This is part seven of a series of blog posts concerning the MIL-STD 810 Vibration Section. This blog was written with reference to MIL-STD-810G w/Change 1 dated 15 April 2014. DES has the experience and expertise to help you determine what profiles are appropriate for your product and to run your MIL-STD-810 vibration test. For more information, please check out our Vibration Testing services page and our other MIL-STD-810 vibration testing blog articles:
MIL-STD-810 Vibration Testing Overview
MIL-STD-810: Vibration Testing Category 4 – Truck/Trailer – Secured Cargo
MIL-STD-810: Vibration Testing Category 9 – Aircraft – Helicopter
MIL-STD-810: Vibration Testing Category 7 – Aircraft – Jet
MIL-STD-810: Vibration Testing Category 8 – Aircraft – Propeller
MIL-STD-810: Vibration Testing Category 12 – Fixed Wing Jet Aircraft
Category 15 of Method 514.7 Vibration testing describes the different vibratory environments aircraft stores may experience in an aircraft. Three environments are detailed in category 15; captive flight – external carriage, captive flight – internal carriage and free flight.
Captive flight – external carriage include stores carried externally on a jet aircraft. The overall vibration profile arises from four sources; engine noise, in-flight aerodynamic turbulence, vibration transmitted through attaching structures and internal store vibration. Engine noise is highest at the boundary layer of the exhaust jet plume. At this point there is turbulence between the exhaust air and ambient air and is at its maximum during takeoff. In-flight aerodynamic turbulence do not greatly affect overall store vibration, however, they may cause other structures such as tailfins to produce vibrations that are then transmitted to the store. These vibrations, as it states in category 15 of method 514.7, are a “low frequency system” and are often characterized as buffet vibration, Figure 2. “Buffet vibration is typically concentrated between 10 and 50 Hz” and “is dominated by store structural resonances.” Finally stores are also susceptible to internal vibration from elements such as rotating machinery.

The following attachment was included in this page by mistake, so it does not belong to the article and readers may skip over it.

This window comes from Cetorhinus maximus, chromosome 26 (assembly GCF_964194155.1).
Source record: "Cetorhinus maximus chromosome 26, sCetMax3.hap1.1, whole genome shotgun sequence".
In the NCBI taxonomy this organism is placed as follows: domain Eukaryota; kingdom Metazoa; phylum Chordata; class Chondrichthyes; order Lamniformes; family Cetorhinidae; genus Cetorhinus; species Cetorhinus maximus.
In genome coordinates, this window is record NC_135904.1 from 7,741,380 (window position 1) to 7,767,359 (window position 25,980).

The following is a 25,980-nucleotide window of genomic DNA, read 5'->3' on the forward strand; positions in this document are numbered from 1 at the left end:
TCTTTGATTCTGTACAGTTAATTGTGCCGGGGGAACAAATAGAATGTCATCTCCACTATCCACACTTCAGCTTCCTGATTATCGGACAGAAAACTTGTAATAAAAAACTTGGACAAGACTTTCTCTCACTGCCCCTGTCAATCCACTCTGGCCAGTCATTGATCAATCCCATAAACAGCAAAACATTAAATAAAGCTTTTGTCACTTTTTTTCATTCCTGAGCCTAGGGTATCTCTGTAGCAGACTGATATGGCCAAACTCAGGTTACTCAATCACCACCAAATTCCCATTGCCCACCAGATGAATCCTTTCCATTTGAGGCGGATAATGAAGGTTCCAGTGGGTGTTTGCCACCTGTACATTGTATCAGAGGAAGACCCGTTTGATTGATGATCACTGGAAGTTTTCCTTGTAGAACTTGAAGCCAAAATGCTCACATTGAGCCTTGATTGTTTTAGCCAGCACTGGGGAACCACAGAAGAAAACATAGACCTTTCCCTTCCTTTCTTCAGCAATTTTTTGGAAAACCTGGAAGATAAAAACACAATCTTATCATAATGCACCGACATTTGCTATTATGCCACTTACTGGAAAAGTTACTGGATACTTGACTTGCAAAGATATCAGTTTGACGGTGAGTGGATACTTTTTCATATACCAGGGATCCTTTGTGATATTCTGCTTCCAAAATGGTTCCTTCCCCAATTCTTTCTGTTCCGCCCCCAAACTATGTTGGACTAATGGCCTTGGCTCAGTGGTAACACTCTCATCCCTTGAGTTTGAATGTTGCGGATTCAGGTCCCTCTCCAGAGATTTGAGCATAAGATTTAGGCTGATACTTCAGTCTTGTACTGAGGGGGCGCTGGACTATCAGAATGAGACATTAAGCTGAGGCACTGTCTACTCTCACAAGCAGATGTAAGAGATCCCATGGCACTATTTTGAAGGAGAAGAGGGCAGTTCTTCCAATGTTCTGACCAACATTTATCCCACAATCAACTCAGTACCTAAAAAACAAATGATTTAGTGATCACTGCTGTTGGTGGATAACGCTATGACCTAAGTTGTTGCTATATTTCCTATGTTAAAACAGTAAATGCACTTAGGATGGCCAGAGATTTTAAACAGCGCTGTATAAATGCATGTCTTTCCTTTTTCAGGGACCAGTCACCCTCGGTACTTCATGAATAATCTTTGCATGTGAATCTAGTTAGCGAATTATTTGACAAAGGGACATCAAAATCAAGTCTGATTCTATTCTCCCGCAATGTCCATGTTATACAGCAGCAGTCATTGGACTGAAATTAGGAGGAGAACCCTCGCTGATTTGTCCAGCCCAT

Captive flight – internal carriages generally don’t experience harsh vibration levels unless the bay is opened during flight. “This event is referred to as a cavity resonance and results in high levels of turbulence inside the bay.” This vibration is characterized as a wide band spectrum with high spikes across it. Low frequency spikes (<100 Hz) are not expected to be of issue for most stores, however, high frequency spikes can be very dangerous.
Free flight vibration will typically be experienced by stores that are deployed from the aircraft. Free flight vibration is comprised of engine noise vibration, onboard vibration and varying turbulence similar to that of captive flight.
Figure 1 below, shows the profile for store vibration exposure on jet aircrafts. Figure 2 shows the vibration profile for buffet vibration response. W0, W1 and W2 in Figures 1 and 2 are calculated from rather complicated tables and formulas within Category 15. The vibration testing durations are determined from the Life Cycle Environment Profile.